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Harrison College of Pharmacy

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Raj Amin headshot

Raj Amin

Associate Professor
Unit: Drug Discovery and Development
Auburn University
Harrison College of Pharmacy
255 Pharmacy Research Building
Auburn, AL 36849
Email: rha0003@auburn.edu
Phone: 334-844-8295
Fax: 334-844-8331


Bio

Education:

  • B.S., Biology – Wayne State University, 1989
  • M.S., Molecular Sciences – Wayne State University, 1991
  • Ph.D., Pharmaceutical Sciences – Wayne State University, 2003

Professional History

1991-99: Research Assistant, Kresge Eye Institute, Wayne State University

2004-05: Associate Investigator, Cardiometabolic & Heart Failure Center, John D. Dingell VA Medical Center

2005-08: Research Associate Fellow, Center of Integrative Medicine and Endocrine Research, Pfizer

2009-present: Assistant/Associate Professor, Department of Drug Discovery and Development, Auburn University Harrison College of Pharmacy


External Links


Research Interests

Overview: The Amin lab seeks to translate their understanding of metabolism into novel effective therapeutics for dieases associated with metabolic dysfunction. Our lab is similar to a small biotechnology company and is based upon experiences and knowledge from my postdoc research at Pfizer and my graduate work in Pharmacology and Medicinal Chemistry at Wayne State University. My lab currently develops novel chemical tools for better understanding how modulation of nuclear receptors can influence metabolically related diseases. This includes neurodegenerative diseases (Alzheimer’s Disease), liver disease (NAFLD –NASH), and cardiometabolic diseases.

Our lab focuses upon novel target identification, rational drug library development based upon machine-based learning, and in silico development using Schroedinger and Gastroplus-based platforms. We synthesize lead compounds and test in vitro using platforms for furthering our understanding for identification of our lead compound. Our lead compounds are then tested in transagenic animal models for efficacy, ADME and toxicity. Additional analysis for metabalomics, lipidomics and changes in gene expression patterns help better understand the impact of our chemical tools on modulation of nuclear receptors. Single cell changes or FRET anaylsis is accomplished by confocal laser microscopy. Animal imaging is accomplished by ECHO and MRI analysis.

Alzheimer’s Disease: We have designed and developed libraries of novel agonists for nuclear receptors including dual PPAR-delta/PPAR-gamma agonists and Liver X-Receptor (LXR-beta) agonists. The design of our compounds is based upon activation and avoidance of avoidance of selective amino acids in the ligand binding domains. One library is based upon design of Peroxisomal Proliferator Activating Receptors (delta, gamma and alpha) (PPARs). Our lead compound is now in phase 2 investigation and will be submitted for a PRE-IND to the FDA in the upcoming future. Another set of compounds is directed towards the design and development of Liver X Receptor-Beta (LXR-beta) agonism, for investigating cholesterol modulation in Alzheimer’s disease. These compounds are geared towards better understanding the significance of cholesterol modulation in ApoE 3 and ApoE4 patients for altering pathologies associated with neurodegeneration.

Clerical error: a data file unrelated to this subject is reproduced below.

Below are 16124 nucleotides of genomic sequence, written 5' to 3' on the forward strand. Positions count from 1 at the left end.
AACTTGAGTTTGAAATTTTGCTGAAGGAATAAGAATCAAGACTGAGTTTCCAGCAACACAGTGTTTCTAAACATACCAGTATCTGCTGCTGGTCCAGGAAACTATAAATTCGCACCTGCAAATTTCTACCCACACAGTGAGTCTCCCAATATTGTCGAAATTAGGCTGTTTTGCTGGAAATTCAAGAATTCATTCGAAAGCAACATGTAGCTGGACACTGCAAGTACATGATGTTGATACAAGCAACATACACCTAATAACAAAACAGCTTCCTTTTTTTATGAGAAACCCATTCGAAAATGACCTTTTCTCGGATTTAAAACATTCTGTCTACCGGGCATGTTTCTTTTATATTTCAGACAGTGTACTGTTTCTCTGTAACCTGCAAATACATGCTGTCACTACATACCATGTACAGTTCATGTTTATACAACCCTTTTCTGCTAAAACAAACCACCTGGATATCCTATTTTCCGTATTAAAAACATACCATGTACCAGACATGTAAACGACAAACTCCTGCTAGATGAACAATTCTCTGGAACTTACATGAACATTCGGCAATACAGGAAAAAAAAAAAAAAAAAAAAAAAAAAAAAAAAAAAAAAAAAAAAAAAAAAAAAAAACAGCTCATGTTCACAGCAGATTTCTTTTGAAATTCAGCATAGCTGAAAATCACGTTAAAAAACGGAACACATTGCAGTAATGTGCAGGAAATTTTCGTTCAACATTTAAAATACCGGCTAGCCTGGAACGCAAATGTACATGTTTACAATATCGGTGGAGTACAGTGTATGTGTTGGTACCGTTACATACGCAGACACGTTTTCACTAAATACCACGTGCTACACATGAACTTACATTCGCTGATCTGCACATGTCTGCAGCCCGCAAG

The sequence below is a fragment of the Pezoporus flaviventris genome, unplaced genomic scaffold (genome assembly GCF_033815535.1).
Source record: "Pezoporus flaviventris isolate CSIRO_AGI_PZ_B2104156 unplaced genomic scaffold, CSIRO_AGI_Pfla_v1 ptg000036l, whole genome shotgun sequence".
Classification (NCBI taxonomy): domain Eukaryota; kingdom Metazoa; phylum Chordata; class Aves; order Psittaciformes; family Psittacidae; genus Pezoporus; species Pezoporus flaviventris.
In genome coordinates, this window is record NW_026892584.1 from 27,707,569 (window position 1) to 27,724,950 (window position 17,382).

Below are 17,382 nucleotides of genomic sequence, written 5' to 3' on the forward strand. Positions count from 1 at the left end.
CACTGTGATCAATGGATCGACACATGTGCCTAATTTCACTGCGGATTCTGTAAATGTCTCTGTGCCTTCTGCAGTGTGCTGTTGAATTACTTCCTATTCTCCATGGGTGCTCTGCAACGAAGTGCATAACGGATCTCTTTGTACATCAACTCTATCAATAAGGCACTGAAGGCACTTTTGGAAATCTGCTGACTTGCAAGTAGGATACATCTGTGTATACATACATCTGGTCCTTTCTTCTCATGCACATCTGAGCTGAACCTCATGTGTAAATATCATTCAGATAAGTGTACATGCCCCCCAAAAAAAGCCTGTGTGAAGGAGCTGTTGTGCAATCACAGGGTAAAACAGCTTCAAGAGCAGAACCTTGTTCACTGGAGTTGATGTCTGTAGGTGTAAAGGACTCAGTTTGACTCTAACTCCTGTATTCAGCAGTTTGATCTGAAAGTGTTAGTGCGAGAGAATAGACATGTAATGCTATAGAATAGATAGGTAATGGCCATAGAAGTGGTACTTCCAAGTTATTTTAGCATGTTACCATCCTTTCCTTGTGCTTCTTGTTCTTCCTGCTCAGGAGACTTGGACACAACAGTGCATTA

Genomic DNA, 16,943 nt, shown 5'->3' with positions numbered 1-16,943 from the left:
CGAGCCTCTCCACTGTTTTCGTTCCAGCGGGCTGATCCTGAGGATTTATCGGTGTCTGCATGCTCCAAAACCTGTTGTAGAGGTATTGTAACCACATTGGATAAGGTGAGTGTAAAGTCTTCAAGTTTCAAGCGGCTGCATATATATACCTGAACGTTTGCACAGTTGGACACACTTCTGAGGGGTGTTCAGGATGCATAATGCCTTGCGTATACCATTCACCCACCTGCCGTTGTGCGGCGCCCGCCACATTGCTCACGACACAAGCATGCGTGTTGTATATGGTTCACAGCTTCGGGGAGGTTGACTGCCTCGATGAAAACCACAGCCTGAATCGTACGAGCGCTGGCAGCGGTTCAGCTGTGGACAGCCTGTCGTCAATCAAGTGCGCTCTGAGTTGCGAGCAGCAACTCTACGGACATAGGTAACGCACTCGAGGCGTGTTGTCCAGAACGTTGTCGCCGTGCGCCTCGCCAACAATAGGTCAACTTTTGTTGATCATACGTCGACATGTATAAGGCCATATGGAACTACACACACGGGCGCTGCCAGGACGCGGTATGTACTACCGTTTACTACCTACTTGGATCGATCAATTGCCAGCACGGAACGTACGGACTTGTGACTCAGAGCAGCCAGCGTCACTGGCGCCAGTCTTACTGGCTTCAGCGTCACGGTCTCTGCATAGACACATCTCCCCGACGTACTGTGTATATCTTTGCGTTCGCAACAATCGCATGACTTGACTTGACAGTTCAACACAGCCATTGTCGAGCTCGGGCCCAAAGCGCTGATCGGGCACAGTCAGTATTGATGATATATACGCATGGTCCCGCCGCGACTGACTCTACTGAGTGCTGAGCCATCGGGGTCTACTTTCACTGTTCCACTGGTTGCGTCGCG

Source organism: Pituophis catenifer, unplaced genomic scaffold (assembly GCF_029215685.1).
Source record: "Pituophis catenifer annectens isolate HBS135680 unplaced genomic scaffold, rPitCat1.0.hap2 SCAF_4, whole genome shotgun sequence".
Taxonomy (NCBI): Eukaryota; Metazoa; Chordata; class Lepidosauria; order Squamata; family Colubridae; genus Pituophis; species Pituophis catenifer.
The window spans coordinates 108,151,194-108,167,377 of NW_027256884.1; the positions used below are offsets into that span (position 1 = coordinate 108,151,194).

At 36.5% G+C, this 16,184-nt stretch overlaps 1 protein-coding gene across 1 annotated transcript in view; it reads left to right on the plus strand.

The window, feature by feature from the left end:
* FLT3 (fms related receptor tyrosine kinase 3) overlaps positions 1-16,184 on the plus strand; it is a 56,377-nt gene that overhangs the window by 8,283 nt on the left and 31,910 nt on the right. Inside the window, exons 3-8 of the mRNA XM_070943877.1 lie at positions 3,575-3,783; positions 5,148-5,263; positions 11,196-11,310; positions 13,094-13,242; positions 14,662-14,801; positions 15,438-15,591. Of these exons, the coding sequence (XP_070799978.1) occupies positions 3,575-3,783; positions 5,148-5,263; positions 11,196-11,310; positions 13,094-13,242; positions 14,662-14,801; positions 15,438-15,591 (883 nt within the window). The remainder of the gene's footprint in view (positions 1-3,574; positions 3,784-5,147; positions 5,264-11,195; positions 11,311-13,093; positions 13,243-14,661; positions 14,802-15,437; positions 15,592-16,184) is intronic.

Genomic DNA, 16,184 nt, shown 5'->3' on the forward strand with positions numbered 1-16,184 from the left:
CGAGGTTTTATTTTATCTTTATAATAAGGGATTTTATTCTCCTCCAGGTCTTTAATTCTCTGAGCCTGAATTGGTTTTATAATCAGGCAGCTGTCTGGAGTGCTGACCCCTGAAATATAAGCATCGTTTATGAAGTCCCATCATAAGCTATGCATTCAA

Liver Disease: Liver disease including fatty liver disease and progression towards liver fibrosis is at epidemic proportions today. We have developed a novel series of LXR-beta compounds and PPAR compounds with highly effective delivery systems of our compounds for stellate cell targeting in fatty liver and Nonalcoholic Steatotic hepatitis (NASH). These delivery systmes include nanoparticle delivery as well as novel hinge systems with mannose or chondroitin sulfate for targeting hepatic inflammatory cells and stellate cells. Our compounds have been designed for preventing the progression of fatty liver disease to liver fibrosis. We use diabetic / obese animal models that devlop liver fibrosis for testing our drug compounds.

Cross talk between Gut-liver and brain: Currently our lab is investigating how the microbiome from patients with diabetes obesity produces chemical signals that can promote neuroinflammation and progress deficits in neuronal function as well as memory impairment. Further work in our lab has developed novel inhibitors of liver enzymes that produce these proatherogenic and neuroinflammatory agents.


Selected Patents

  • Novel Dual PPAR Delta PPAR Gamma Agonists, Full U.S. Patent Application No. 2012-081, 61/676,239, August 2012
  • Derivatives of Novel Dual PPAR delta PPAR gamma Agonists, Patent No. 62378011, August 22, 2016
  • Novel Dual PPAR delta and PPAR gamma Agonists, Provisional Application No., August 22, 2018
  • Novel Dual PPAR Agonist for NASH, Provisional Application submitted, April 4th, 2020
  • Novel Dual LXR-beta PPAR Agonist for Mitigating Alzheimer’s Disease, submitted Sept. 2021

Last Updated: August 04, 2022